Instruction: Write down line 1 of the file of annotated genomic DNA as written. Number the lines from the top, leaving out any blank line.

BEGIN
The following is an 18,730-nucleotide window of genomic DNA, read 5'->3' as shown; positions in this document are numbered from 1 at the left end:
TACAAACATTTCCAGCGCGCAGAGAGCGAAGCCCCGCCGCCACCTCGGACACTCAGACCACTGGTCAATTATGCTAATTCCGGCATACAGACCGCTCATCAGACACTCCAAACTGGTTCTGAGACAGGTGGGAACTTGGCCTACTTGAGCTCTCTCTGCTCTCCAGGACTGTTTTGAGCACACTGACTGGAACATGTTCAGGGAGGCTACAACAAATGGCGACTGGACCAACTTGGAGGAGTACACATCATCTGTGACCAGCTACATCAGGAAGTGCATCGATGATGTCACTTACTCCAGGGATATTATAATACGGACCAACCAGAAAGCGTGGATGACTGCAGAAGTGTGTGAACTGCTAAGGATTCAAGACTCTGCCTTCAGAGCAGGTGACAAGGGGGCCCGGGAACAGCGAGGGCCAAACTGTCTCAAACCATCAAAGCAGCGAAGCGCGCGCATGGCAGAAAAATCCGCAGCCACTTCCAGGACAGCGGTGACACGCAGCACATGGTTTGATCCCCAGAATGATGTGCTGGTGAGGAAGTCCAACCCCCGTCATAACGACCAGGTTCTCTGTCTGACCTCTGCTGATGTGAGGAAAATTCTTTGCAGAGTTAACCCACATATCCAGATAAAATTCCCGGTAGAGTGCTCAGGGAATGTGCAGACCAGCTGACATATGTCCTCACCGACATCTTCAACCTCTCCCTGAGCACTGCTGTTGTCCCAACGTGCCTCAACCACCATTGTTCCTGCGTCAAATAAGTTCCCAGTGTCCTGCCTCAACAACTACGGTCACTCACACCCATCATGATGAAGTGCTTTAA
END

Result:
The following is an 18,730-nucleotide window of genomic DNA, read 5'->3' as shown; positions in this document are numbered from 1 at the left end: